I remember when I was a kid, the thrill of seeing a new game or demo effect on my computer. It was a true display of programming ingeniousness, when coders struggled to bend the rules of physics and electronics and squeeze every possible bit of power from these machines.
Then came the PC and with it lazy programming. Now we are witnesses to the absurd such as 1 GHz processors installed in mobile phones, but switching from one menu to another is mysteriously lasting 5 seconds.
Programming is no longer considered an art, but just a way to get things done. If something is slow just buy better hardware, we are all taught to behave in this way.
Like many other things, coding has became a picture of a modern, fast-paced, profit oriented society.
But not everyone gave up. Cult of programming is still alive today thanks to sites like scene.org.
I recently saw a demo from this year's coding competition.
Now you'll watch it and probably say OK it's nice. What if I tell you that the whole demo you just saw fits in 256 bytes of code. 256 bytes or 256 characters is all that is needed to setup exe, initialize graphics, and draw this beautiful 3D pulsating environment. Imagine having at your disposal the equivalent of contents of this and a previous paragraph to produce that kind of stunning animation on the screen of your computer! Now watch that demo again and awe.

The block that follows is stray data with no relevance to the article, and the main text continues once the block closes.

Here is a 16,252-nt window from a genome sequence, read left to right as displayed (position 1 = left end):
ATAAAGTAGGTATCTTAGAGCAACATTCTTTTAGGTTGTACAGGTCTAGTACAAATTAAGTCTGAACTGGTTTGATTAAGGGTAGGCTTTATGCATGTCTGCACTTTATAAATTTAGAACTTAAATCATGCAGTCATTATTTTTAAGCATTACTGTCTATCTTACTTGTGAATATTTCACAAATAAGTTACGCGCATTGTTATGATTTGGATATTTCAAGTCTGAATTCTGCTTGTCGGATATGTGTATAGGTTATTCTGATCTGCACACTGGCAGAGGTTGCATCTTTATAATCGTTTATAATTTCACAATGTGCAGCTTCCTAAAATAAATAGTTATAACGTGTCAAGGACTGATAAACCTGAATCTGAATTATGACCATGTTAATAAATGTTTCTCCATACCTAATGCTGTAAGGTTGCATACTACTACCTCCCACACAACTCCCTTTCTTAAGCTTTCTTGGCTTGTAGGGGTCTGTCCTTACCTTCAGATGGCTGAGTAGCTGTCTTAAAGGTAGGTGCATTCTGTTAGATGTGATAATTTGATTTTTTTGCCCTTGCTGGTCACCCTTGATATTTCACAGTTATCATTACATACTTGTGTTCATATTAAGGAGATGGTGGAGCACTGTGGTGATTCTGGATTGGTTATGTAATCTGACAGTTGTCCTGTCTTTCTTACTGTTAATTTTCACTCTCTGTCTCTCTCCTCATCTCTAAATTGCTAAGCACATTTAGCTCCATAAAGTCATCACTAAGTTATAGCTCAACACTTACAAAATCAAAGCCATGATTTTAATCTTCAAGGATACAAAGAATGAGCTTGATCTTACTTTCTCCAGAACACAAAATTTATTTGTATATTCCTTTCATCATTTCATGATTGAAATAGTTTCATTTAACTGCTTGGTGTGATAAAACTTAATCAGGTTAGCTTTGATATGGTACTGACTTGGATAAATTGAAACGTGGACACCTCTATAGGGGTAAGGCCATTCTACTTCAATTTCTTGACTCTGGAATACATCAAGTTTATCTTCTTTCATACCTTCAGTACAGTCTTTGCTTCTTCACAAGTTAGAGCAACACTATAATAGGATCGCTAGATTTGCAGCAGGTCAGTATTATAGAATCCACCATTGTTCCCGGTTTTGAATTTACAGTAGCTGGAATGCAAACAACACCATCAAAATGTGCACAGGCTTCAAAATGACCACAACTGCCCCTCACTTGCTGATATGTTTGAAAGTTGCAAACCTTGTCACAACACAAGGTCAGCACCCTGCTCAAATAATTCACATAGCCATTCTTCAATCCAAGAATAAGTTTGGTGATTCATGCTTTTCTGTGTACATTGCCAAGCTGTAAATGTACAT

If we up the ante to 4096 bytes we come up with this
Amazing? Well not quite when you know that the computer that landed Apollo on the moon also had only 4096 bytes.
In the modern world your pen is likely to have more than that, let alone your watch or a phone which have thousands and millions times as much. But has the world really advanced millions or even thousand times? Not really.
We've simply pushed too many things too far. It's coming the time to go back to the roots.
Posted in: Debate
TAGS:256 byte demo, 256 byte demo competition, 256 byte demo exe, art like programming, art programming, art programming code, code like art, demo effects programming, forgotten art, forgotten programming, have lost programming groove, lazy programming, programming art, programming comment art, programming like art, story forgotten art